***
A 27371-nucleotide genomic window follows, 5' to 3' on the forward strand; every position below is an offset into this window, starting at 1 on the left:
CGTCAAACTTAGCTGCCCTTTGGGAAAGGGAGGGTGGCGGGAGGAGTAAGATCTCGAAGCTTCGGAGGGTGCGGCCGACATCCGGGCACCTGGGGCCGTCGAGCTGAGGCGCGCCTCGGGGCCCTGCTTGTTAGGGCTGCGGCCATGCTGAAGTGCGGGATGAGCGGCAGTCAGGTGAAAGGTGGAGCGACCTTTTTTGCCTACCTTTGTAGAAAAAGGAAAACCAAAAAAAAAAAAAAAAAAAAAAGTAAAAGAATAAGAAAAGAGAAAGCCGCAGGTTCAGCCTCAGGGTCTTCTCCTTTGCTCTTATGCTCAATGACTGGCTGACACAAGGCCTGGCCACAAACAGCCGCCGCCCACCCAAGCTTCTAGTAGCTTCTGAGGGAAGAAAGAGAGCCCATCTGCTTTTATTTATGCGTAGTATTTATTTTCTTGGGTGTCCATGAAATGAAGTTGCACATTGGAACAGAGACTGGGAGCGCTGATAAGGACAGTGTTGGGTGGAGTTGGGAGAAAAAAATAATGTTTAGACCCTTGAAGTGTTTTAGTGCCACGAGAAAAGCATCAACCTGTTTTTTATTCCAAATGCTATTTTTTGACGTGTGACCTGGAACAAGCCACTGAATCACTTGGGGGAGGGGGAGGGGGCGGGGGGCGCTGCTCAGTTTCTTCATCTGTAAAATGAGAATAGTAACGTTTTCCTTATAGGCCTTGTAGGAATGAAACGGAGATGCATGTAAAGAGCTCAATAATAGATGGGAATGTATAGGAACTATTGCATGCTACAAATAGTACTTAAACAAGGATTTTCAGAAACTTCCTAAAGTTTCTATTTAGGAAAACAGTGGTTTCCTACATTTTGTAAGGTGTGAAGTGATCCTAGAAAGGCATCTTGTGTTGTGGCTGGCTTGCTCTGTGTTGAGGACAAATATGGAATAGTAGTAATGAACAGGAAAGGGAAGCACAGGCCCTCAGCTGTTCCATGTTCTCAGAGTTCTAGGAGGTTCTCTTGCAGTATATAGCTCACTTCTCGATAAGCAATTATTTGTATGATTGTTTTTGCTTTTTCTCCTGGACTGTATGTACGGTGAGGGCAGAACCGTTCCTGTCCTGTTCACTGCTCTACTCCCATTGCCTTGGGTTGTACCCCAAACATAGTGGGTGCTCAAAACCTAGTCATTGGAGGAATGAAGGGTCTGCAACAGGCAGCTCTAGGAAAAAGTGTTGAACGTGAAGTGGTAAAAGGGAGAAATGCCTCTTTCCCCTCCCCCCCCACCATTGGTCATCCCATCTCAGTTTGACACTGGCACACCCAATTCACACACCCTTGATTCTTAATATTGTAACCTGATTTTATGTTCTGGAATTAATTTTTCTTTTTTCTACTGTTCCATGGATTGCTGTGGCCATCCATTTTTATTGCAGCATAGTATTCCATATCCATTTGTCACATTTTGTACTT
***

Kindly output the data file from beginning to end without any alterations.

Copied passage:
A 27371-nucleotide genomic window follows, 5' to 3' on the forward strand; every position below is an offset into this window, starting at 1 on the left:
CGTCAAACTTAGCTGCCCTTTGGGAAAGGGAGGGTGGCGGGAGGAGTAAGATCTCGAAGCTTCGGAGGGTGCGGCCGACATCCGGGCACCTGGGGCCGTCGAGCTGAGGCGCGCCTCGGGGCCCTGCTTGTTAGGGCTGCGGCCATGCTGAAGTGCGGGATGAGCGGCAGTCAGGTGAAAGGTGGAGCGACCTTTTTTGCCTACCTTTGTAGAAAAAGGAAAACCAAAAAAAAAAAAAAAAAAAAAAGTAAAAGAATAAGAAAAGAGAAAGCCGCAGGTTCAGCCTCAGGGTCTTCTCCTTTGCTCTTATGCTCAATGACTGGCTGACACAAGGCCTGGCCACAAACAGCCGCCGCCCACCCAAGCTTCTAGTAGCTTCTGAGGGAAGAAAGAGAGCCCATCTGCTTTTATTTATGCGTAGTATTTATTTTCTTGGGTGTCCATGAAATGAAGTTGCACATTGGAACAGAGACTGGGAGCGCTGATAAGGACAGTGTTGGGTGGAGTTGGGAGAAAAAAATAATGTTTAGACCCTTGAAGTGTTTTAGTGCCACGAGAAAAGCATCAACCTGTTTTTTATTCCAAATGCTATTTTTTGACGTGTGACCTGGAACAAGCCACTGAATCACTTGGGGGAGGGGGAGGGGGCGGGGGGCGCTGCTCAGTTTCTTCATCTGTAAAATGAGAATAGTAACGTTTTCCTTATAGGCCTTGTAGGAATGAAACGGAGATGCATGTAAAGAGCTCAATAATAGATGGGAATGTATAGGAACTATTGCATGCTACAAATAGTACTTAAACAAGGATTTTCAGAAACTTCCTAAAGTTTCTATTTAGGAAAACAGTGGTTTCCTACATTTTGTAAGGTGTGAAGTGATCCTAGAAAGGCATCTTGTGTTGTGGCTGGCTTGCTCTGTGTTGAGGACAAATATGGAATAGTAGTAATGAACAGGAAAGGGAAGCACAGGCCCTCAGCTGTTCCATGTTCTCAGAGTTCTAGGAGGTTCTCTTGCAGTATATAGCTCACTTCTCGATAAGCAATTATTTGTATGATTGTTTTTGCTTTTTCTCCTGGACTGTATGTACGGTGAGGGCAGAACCGTTCCTGTCCTGTTCACTGCTCTACTCCCATTGCCTTGGGTTGTACCCCAAACATAGTGGGTGCTCAAAACCTAGTCATTGGAGGAATGAAGGGTCTGCAACAGGCAGCTCTAGGAAAAAGTGTTGAACGTGAAGTGGTAAAAGGGAGAAATGCCTCTTTCCCCTCCCCCCCCACCATTGGTCATCCCATCTCAGTTTGACACTGGCACACCCAATTCACACACCCTTGATTCTTAATATTGTAACCTGATTTTATGTTCTGGAATTAATTTTTCTTTTTTCTACTGTTCCATGGATTGCTGTGGCCATCCATTTTTATTGCAGCATAGTATTCCATATCCATTTGTCACATTTTGTACTT